Several U.S. enforcement officials at the time called it one of the most disturbing cases they’d seen in their careers.
In separate interviews, Rosemary and Odette recalled their father abusing them and bringing men home or taking them to the homes and offices of others.
All three remember a trip to another city where their father took them to the home of one of his friends who had two children of his own.
Odette and Rosemary were separated into different rooms, they recall.
“I remember screaming and her screaming that we didn’t want to be separated,” Odette says through tears.
She was taken into a room with a photographic backdrop where the man’s older daughter was.
“She would comfort me and tell me everything is going to be OK . . . . All we have to do is smile . . . . I remember it being really uncomfortable and scary. And my dad wasn’t there.”
Rosemary, one year younger, also has clear recollections of the day.
“I remember them molesting us, taking pictures, undressing us. I remember always trying to get out, scream or kick.”
Lucy, aged 10 at the time, was on the other side of the locked door, desperately trying to help, but unable.
“I could hear them crying and trying to touch the doorknob to get out. That was just a horrific moment for me . . . . Now I know they were being raped.”
Most often, the abuse would happen at home, on a flowered couch in the father’s office.
“(My father) would wake me up in the middle of the night. He would undress me when I was half asleep and do things,” said 22-year-old Rosemary. “I will always remember the flash of the camera and being woken up from it. Every year, to take a photo ID for school it was really hard because they would have all of those flashes . . . . It would take me back to that.”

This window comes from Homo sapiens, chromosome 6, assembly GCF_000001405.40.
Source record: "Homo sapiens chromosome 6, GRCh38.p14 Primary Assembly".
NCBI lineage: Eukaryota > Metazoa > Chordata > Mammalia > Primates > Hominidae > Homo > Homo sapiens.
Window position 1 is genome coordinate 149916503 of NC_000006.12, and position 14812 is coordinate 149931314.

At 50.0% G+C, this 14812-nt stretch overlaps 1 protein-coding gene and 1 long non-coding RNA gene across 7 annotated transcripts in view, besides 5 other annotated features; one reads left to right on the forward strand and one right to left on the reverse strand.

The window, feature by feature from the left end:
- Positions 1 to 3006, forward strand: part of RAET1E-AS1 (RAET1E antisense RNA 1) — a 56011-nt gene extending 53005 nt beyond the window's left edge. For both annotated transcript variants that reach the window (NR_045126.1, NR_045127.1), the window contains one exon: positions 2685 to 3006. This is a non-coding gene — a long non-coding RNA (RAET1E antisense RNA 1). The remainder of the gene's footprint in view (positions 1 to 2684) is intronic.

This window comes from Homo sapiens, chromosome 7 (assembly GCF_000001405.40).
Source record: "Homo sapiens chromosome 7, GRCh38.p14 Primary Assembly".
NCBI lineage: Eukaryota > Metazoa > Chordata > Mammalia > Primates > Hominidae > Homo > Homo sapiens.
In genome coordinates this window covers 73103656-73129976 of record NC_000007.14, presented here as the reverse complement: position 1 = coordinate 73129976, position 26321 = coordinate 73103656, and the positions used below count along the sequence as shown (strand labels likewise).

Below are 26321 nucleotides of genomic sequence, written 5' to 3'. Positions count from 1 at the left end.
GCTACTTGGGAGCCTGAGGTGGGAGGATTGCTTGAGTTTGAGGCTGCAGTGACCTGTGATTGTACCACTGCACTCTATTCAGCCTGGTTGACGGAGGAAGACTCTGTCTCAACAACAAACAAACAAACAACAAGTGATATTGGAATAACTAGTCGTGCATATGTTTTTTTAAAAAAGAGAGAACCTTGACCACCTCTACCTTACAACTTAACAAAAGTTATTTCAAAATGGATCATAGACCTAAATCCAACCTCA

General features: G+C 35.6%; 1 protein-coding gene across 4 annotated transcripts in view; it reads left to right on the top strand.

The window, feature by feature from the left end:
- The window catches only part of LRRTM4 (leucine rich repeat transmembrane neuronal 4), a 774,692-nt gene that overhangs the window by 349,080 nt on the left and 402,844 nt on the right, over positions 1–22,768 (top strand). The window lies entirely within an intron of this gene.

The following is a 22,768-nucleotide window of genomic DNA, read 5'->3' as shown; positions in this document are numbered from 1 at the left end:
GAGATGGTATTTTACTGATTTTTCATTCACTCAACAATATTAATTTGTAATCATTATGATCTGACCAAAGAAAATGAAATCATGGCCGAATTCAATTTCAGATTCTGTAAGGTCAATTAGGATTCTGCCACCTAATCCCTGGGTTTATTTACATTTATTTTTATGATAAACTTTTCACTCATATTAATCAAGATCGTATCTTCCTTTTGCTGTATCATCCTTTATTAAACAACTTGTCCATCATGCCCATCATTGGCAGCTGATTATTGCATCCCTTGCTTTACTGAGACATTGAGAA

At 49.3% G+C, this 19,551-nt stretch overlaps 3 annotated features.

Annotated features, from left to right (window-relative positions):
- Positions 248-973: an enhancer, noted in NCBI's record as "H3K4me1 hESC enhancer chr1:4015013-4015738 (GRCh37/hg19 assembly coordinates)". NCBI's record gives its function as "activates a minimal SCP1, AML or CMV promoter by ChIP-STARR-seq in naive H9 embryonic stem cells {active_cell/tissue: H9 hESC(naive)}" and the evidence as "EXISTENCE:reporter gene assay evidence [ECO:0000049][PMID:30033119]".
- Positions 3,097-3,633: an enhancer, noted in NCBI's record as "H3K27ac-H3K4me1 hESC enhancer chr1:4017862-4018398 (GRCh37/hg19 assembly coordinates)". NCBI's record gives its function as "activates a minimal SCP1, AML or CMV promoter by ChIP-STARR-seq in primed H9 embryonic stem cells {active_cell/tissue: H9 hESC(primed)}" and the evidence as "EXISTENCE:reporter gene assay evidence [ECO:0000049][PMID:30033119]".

Lucy recounts the abuse from a different perspective — that of an uneasy observer of her father’s appetite for taking photographs of his daughters and neighbourhood children.
Even before she had words, she recalls feeling that something was wrong
“I would stay with my sisters all the time to protect them,” says Lucy, who says her father had access to at least 10 children. “His friends who would come to visit were from around the world. I guess they were in some type of club. They would all take pictures all day with the children.”
She recalls trying her best to thwart his plans by breaking his cameras or computer equipment in an act of defiance.
The sisters, who live in the U.S. West, say their mother knew nothing of the abuse. Mourning the death of her own mother, the sisters recall her being depressed and distracted, often travelling to another city and leaving them with their father.
“He had full access to us,” says Lucy.